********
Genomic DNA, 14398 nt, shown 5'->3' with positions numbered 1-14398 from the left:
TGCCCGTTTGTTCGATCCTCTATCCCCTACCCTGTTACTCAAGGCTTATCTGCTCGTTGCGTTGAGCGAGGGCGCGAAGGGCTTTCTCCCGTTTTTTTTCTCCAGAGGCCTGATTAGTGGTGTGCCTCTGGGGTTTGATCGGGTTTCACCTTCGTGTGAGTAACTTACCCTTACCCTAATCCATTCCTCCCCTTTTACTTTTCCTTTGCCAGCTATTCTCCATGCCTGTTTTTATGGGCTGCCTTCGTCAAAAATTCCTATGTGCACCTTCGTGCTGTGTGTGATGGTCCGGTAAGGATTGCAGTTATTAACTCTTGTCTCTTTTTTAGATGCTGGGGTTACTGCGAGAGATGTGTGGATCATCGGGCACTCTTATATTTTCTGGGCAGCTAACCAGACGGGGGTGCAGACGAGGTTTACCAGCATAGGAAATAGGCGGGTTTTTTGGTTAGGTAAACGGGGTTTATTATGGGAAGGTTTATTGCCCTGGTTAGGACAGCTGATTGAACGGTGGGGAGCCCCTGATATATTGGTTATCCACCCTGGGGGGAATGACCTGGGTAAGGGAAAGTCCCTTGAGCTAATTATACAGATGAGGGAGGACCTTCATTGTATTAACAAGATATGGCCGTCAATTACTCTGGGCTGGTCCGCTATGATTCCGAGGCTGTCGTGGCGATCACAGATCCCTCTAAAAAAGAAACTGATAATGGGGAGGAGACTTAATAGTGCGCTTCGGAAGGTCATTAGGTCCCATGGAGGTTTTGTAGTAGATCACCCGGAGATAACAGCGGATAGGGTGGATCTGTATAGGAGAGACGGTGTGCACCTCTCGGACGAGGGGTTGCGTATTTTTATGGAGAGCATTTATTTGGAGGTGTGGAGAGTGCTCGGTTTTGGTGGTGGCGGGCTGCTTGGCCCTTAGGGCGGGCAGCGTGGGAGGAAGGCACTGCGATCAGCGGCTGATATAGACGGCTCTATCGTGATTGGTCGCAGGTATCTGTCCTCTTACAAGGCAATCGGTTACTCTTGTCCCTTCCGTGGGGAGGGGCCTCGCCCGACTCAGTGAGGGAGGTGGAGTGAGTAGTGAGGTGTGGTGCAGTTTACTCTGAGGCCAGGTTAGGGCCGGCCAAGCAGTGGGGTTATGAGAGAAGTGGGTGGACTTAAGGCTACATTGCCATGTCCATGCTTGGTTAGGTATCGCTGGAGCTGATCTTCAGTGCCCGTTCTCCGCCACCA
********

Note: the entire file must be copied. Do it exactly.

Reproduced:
Genomic DNA, 14398 nt, shown 5'->3' with positions numbered 1-14398 from the left:
TGCCCGTTTGTTCGATCCTCTATCCCCTACCCTGTTACTCAAGGCTTATCTGCTCGTTGCGTTGAGCGAGGGCGCGAAGGGCTTTCTCCCGTTTTTTTTCTCCAGAGGCCTGATTAGTGGTGTGCCTCTGGGGTTTGATCGGGTTTCACCTTCGTGTGAGTAACTTACCCTTACCCTAATCCATTCCTCCCCTTTTACTTTTCCTTTGCCAGCTATTCTCCATGCCTGTTTTTATGGGCTGCCTTCGTCAAAAATTCCTATGTGCACCTTCGTGCTGTGTGTGATGGTCCGGTAAGGATTGCAGTTATTAACTCTTGTCTCTTTTTTAGATGCTGGGGTTACTGCGAGAGATGTGTGGATCATCGGGCACTCTTATATTTTCTGGGCAGCTAACCAGACGGGGGTGCAGACGAGGTTTACCAGCATAGGAAATAGGCGGGTTTTTTGGTTAGGTAAACGGGGTTTATTATGGGAAGGTTTATTGCCCTGGTTAGGACAGCTGATTGAACGGTGGGGAGCCCCTGATATATTGGTTATCCACCCTGGGGGGAATGACCTGGGTAAGGGAAAGTCCCTTGAGCTAATTATACAGATGAGGGAGGACCTTCATTGTATTAACAAGATATGGCCGTCAATTACTCTGGGCTGGTCCGCTATGATTCCGAGGCTGTCGTGGCGATCACAGATCCCTCTAAAAAAGAAACTGATAATGGGGAGGAGACTTAATAGTGCGCTTCGGAAGGTCATTAGGTCCCATGGAGGTTTTGTAGTAGATCACCCGGAGATAACAGCGGATAGGGTGGATCTGTATAGGAGAGACGGTGTGCACCTCTCGGACGAGGGGTTGCGTATTTTTATGGAGAGCATTTATTTGGAGGTGTGGAGAGTGCTCGGTTTTGGTGGTGGCGGGCTGCTTGGCCCTTAGGGCGGGCAGCGTGGGAGGAAGGCACTGCGATCAGCGGCTGATATAGACGGCTCTATCGTGATTGGTCGCAGGTATCTGTCCTCTTACAAGGCAATCGGTTACTCTTGTCCCTTCCGTGGGGAGGGGCCTCGCCCGACTCAGTGAGGGAGGTGGAGTGAGTAGTGAGGTGTGGTGCAGTTTACTCTGAGGCCAGGTTAGGGCCGGCCAAGCAGTGGGGTTATGAGAGAAGTGGGTGGACTTAAGGCTACATTGCCATGTCCATGCTTGGTTAGGTATCGCTGGAGCTGATCTTCAGTGCCCGTTCTCCGCCACCA